Washington DC Rent Control Laws
Washington DC rent control laws are unique –and protect tenants with strict regulations. only a few other states have cities with rent control safeguards. So, if you’re a tenant who is new to rent control or new to DC, learning more about the law will help you protect yourself from unwarranted rent increases and prohibited actions.
The Rental Housing Act of 1985
The law that provides rent control regulations in Washington D.C. is the Rental Housing Act of 1985. It covers all residential rental dwellings, including apartments, houses, and individual rooms for rent within houses. In D.C., all rental units are required to register with the Rental Accommodations Division of the Department of Housing and Community Development as either exempt or non-exempt from the rent control law. Examples of units that are exempt from rent control regulations include properties:
- Subsidized by either the federal government or the District
- Built after 1975
- Owned by a landlord (but not a corporation) who owns no more than four rental units in D.C.
- That was vacant when the rent control law took effect.
Rent Control – What Landlords Can and Cannot Do
Landlords subject to rent control have to follow certain rules regarding rent increases. In order to raise the rent, they can’t have done so in the past 12 months, and any increase may not violate the terms of the lease agreement. The law also limits how much landlords can increase the rent.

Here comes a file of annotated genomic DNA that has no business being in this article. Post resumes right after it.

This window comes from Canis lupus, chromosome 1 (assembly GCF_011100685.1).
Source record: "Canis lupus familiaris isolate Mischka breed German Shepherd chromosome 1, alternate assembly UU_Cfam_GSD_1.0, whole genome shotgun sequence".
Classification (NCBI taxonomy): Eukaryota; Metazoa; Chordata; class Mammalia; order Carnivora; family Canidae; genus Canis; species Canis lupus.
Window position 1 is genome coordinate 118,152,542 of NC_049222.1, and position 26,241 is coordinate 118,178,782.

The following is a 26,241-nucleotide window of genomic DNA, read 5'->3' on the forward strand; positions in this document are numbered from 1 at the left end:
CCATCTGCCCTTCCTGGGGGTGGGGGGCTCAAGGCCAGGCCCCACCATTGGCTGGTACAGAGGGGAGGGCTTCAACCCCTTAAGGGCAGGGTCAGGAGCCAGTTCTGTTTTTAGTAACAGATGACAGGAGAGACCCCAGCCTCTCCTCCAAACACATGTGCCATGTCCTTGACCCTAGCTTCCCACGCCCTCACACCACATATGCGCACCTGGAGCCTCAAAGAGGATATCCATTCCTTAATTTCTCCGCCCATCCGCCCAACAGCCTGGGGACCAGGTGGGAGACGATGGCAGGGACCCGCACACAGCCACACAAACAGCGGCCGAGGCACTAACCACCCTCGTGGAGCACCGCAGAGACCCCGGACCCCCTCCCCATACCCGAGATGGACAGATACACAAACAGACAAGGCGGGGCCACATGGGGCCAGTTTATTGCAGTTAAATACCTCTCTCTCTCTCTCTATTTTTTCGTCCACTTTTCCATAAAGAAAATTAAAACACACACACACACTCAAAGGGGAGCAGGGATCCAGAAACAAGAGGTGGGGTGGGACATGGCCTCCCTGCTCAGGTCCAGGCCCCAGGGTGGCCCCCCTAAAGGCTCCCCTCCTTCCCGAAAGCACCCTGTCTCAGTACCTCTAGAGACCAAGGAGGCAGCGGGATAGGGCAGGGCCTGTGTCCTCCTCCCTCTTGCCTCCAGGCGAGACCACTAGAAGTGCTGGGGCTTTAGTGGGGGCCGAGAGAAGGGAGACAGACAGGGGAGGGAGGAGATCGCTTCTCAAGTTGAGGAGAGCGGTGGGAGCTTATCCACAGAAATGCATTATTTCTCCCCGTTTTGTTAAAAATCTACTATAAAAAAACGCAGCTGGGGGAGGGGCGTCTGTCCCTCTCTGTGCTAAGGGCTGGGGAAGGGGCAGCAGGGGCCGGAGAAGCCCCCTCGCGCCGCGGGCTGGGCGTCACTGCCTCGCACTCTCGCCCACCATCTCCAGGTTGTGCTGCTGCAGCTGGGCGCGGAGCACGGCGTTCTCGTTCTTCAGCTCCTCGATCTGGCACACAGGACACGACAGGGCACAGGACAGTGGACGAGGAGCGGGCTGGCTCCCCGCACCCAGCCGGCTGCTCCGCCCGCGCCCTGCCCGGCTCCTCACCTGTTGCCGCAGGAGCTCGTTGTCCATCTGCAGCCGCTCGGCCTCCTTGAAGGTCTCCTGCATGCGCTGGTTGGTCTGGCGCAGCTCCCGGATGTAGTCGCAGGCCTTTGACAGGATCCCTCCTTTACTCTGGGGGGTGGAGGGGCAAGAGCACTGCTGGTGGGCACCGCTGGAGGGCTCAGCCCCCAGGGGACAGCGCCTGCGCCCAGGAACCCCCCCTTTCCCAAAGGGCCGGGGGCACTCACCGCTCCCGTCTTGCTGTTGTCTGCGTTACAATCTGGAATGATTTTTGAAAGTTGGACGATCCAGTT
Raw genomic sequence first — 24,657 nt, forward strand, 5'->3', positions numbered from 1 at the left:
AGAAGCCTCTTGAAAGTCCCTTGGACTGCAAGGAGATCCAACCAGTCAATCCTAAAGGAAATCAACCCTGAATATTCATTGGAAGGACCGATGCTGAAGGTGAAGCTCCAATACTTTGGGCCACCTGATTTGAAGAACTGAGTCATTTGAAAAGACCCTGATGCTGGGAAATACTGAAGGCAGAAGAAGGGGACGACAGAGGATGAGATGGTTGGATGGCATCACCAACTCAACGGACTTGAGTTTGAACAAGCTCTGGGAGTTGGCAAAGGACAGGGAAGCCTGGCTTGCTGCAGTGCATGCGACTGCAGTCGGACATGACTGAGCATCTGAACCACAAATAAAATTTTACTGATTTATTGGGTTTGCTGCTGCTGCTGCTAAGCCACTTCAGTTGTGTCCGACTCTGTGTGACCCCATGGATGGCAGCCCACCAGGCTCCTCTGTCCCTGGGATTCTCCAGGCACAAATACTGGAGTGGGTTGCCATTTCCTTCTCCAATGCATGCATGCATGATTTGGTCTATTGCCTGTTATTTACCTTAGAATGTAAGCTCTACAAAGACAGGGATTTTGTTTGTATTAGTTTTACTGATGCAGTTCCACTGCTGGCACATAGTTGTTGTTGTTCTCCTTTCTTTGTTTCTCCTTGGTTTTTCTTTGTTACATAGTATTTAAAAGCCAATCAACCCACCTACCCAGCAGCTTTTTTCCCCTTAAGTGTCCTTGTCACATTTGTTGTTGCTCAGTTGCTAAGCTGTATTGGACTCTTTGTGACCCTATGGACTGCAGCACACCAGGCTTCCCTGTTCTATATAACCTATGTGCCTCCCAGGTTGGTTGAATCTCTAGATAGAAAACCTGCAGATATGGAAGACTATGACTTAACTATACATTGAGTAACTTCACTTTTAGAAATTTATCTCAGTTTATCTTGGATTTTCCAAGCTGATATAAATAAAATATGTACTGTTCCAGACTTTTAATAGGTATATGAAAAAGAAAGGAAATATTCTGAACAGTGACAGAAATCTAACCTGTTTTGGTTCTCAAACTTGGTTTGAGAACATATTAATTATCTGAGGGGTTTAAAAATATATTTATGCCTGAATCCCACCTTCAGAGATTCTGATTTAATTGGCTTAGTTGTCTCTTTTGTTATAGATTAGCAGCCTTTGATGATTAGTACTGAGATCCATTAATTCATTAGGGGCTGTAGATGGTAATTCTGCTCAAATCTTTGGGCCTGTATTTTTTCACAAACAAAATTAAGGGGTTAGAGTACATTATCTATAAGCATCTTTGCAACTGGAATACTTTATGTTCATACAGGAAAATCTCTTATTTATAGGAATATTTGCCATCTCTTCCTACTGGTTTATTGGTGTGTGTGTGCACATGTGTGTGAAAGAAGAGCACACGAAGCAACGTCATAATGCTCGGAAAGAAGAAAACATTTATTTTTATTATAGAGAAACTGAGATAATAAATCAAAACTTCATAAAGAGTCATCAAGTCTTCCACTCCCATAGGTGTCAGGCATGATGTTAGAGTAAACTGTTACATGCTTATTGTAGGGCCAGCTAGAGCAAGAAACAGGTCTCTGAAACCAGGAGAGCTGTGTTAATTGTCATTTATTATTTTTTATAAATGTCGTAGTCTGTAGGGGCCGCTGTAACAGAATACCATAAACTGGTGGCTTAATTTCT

For most tenants, rent increases are limited to the Consumer Price Index plus 2 percent, but not more than 10 percent total. Increases allowed for elderly or disabled tenants are smaller. Your landlord is required to provide you with a 30-day notice of any increase in your rent amount.
There are some other allowable increases, but they require landlords to file a petition with and get approval from the DHCD. For example, landlords can petition to increase the rent if they have made capital improvements or substantially rehabilitated the property. They can also apply because of hardship if they aren’t earning a rate of return of 12 percent or more on the rental.
For more information about how rent control can affect you as a tenant, you can check the city’s pages on rent control and allowable rent increases.